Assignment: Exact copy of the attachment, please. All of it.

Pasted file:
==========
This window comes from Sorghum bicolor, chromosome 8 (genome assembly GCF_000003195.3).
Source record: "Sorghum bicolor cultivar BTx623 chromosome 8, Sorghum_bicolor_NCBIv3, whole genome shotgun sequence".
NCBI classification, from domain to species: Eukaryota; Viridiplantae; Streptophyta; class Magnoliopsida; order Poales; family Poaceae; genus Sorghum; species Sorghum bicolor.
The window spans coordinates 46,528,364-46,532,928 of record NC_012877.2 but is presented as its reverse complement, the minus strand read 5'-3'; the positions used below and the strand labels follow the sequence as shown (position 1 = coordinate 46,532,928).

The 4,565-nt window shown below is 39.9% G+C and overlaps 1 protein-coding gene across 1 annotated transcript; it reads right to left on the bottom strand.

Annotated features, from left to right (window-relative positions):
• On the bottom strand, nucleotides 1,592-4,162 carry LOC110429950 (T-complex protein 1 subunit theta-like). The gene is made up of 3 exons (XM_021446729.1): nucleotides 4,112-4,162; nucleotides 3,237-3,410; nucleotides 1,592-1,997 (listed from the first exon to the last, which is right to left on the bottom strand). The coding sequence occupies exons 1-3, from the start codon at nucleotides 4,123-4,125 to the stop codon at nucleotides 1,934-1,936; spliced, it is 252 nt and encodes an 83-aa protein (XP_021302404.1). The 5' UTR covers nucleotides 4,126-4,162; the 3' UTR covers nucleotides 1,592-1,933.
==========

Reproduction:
This window comes from Sorghum bicolor, chromosome 8 (genome assembly GCF_000003195.3).
Source record: "Sorghum bicolor cultivar BTx623 chromosome 8, Sorghum_bicolor_NCBIv3, whole genome shotgun sequence".
NCBI classification, from domain to species: Eukaryota; Viridiplantae; Streptophyta; class Magnoliopsida; order Poales; family Poaceae; genus Sorghum; species Sorghum bicolor.
The window spans coordinates 46,528,364-46,532,928 of record NC_012877.2 but is presented as its reverse complement, the minus strand read 5'-3'; the positions used below and the strand labels follow the sequence as shown (position 1 = coordinate 46,532,928).

The 4,565-nt window shown below is 39.9% G+C and overlaps 1 protein-coding gene across 1 annotated transcript; it reads right to left on the bottom strand.

Annotated features, from left to right (window-relative positions):
• On the bottom strand, nucleotides 1,592-4,162 carry LOC110429950 (T-complex protein 1 subunit theta-like). The gene is made up of 3 exons (XM_021446729.1): nucleotides 4,112-4,162; nucleotides 3,237-3,410; nucleotides 1,592-1,997 (listed from the first exon to the last, which is right to left on the bottom strand). The coding sequence occupies exons 1-3, from the start codon at nucleotides 4,123-4,125 to the stop codon at nucleotides 1,934-1,936; spliced, it is 252 nt and encodes an 83-aa protein (XP_021302404.1). The 5' UTR covers nucleotides 4,126-4,162; the 3' UTR covers nucleotides 1,592-1,933.